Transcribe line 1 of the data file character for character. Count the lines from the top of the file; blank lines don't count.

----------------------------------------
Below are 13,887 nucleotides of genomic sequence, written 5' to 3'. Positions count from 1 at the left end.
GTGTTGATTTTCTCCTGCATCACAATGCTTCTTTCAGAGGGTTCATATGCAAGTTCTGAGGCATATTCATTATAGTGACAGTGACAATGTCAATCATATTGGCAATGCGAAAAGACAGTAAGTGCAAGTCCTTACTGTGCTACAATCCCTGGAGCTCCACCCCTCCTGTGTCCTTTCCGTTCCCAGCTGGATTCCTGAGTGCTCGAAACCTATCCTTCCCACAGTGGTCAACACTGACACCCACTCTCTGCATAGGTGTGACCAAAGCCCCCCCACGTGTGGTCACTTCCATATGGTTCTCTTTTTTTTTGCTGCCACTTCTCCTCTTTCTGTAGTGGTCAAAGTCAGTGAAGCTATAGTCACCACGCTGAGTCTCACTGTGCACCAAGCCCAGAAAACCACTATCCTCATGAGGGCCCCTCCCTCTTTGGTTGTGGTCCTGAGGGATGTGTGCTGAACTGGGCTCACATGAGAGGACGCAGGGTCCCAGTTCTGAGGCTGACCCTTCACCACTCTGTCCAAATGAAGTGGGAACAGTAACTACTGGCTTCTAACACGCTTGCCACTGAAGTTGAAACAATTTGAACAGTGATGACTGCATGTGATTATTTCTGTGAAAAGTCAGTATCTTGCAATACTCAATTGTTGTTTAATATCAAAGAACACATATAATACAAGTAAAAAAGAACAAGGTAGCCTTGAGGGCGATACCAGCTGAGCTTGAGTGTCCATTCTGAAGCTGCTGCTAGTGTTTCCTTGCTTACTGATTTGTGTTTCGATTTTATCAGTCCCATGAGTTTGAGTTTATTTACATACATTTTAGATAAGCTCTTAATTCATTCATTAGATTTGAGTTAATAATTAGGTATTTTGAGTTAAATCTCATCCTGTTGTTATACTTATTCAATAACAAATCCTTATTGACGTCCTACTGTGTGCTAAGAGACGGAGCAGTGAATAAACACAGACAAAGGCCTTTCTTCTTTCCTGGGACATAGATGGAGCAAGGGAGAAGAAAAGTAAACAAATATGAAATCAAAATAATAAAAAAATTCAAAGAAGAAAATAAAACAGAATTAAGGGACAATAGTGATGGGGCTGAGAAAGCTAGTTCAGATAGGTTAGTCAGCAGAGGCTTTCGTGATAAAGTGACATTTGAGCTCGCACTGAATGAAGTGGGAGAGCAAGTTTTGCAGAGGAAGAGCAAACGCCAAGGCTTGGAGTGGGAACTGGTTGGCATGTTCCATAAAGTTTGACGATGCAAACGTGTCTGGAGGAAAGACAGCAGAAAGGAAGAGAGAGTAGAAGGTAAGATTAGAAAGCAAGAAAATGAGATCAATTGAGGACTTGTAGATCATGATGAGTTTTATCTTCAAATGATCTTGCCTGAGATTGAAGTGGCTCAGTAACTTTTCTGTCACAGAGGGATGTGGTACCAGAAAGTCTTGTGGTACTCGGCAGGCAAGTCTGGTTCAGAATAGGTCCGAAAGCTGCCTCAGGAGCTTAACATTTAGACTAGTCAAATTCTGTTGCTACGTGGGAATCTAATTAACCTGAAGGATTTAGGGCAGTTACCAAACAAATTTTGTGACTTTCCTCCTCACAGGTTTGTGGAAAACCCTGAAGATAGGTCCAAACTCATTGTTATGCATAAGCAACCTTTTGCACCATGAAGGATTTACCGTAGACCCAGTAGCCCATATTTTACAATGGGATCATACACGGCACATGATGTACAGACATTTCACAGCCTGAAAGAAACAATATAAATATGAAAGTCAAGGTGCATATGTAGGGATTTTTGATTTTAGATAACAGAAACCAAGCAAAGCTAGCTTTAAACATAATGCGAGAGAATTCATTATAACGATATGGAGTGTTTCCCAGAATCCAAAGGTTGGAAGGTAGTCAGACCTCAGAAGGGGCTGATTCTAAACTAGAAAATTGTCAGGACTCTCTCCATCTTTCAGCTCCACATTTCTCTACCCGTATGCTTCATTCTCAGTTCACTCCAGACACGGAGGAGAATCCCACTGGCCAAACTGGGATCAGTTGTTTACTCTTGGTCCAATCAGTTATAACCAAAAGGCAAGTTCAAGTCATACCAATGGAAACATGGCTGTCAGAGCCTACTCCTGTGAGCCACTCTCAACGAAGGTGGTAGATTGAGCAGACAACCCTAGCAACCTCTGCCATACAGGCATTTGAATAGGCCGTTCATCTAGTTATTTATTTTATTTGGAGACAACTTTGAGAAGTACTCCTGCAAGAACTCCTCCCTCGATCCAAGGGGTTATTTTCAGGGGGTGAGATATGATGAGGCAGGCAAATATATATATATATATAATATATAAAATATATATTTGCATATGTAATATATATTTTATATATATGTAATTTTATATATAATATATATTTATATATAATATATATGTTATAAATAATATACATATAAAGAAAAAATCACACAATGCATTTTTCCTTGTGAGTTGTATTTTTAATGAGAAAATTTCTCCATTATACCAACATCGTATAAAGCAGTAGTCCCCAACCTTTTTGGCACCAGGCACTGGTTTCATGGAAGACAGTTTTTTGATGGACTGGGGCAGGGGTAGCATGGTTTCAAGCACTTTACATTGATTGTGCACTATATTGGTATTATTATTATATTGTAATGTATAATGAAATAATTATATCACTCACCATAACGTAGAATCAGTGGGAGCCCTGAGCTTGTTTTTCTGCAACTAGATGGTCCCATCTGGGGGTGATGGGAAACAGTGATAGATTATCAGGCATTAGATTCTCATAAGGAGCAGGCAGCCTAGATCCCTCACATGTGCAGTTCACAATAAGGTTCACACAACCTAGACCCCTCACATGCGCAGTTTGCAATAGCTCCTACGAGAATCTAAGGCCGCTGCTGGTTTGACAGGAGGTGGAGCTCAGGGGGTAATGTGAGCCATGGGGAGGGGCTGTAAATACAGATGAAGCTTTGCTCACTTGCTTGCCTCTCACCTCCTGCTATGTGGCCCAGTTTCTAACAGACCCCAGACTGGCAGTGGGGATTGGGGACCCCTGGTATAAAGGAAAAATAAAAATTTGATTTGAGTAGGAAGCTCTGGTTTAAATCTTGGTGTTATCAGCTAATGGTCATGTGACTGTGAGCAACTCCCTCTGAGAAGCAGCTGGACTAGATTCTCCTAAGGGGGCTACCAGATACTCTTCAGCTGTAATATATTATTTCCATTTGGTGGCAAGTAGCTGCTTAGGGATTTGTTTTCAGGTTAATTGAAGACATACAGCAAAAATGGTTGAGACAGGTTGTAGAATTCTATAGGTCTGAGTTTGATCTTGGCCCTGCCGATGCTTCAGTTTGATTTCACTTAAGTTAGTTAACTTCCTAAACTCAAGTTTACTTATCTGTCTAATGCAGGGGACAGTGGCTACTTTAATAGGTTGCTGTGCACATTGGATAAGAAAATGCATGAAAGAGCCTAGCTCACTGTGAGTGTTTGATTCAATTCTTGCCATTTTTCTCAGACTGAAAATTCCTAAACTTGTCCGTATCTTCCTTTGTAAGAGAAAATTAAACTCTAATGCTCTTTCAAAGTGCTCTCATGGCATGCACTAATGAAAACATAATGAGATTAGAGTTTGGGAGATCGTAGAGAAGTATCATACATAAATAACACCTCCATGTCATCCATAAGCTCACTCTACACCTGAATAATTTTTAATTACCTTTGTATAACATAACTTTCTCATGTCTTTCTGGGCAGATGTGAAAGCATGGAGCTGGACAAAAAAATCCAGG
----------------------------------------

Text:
Below are 13,887 nucleotides of genomic sequence, written 5' to 3'. Positions count from 1 at the left end.